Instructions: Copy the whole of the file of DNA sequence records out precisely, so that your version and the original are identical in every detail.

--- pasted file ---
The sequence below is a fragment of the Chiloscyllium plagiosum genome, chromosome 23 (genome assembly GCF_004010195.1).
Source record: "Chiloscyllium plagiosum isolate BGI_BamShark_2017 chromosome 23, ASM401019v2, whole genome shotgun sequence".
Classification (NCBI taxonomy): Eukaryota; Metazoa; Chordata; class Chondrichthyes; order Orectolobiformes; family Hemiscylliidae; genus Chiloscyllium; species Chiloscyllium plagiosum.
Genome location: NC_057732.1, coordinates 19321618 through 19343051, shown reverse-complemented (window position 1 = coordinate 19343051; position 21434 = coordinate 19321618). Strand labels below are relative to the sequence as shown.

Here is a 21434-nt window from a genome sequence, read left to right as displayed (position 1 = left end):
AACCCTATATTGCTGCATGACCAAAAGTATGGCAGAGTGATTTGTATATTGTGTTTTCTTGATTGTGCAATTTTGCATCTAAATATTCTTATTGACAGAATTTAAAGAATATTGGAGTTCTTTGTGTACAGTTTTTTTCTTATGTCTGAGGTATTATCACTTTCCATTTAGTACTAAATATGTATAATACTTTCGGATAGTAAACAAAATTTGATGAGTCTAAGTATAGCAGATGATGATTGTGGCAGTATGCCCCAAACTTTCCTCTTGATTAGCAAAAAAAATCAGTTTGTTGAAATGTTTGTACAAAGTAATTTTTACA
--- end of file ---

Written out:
The sequence below is a fragment of the Chiloscyllium plagiosum genome, chromosome 23 (genome assembly GCF_004010195.1).
Source record: "Chiloscyllium plagiosum isolate BGI_BamShark_2017 chromosome 23, ASM401019v2, whole genome shotgun sequence".
Classification (NCBI taxonomy): Eukaryota; Metazoa; Chordata; class Chondrichthyes; order Orectolobiformes; family Hemiscylliidae; genus Chiloscyllium; species Chiloscyllium plagiosum.
Genome location: NC_057732.1, coordinates 19321618 through 19343051, shown reverse-complemented (window position 1 = coordinate 19343051; position 21434 = coordinate 19321618). Strand labels below are relative to the sequence as shown.

Here is a 21434-nt window from a genome sequence, read left to right as displayed (position 1 = left end):
AACCCTATATTGCTGCATGACCAAAAGTATGGCAGAGTGATTTGTATATTGTGTTTTCTTGATTGTGCAATTTTGCATCTAAATATTCTTATTGACAGAATTTAAAGAATATTGGAGTTCTTTGTGTACAGTTTTTTTCTTATGTCTGAGGTATTATCACTTTCCATTTAGTACTAAATATGTATAATACTTTCGGATAGTAAACAAAATTTGATGAGTCTAAGTATAGCAGATGATGATTGTGGCAGTATGCCCCAAACTTTCCTCTTGATTAGCAAAAAAAATCAGTTTGTTGAAATGTTTGTACAAAGTAATTTTTACA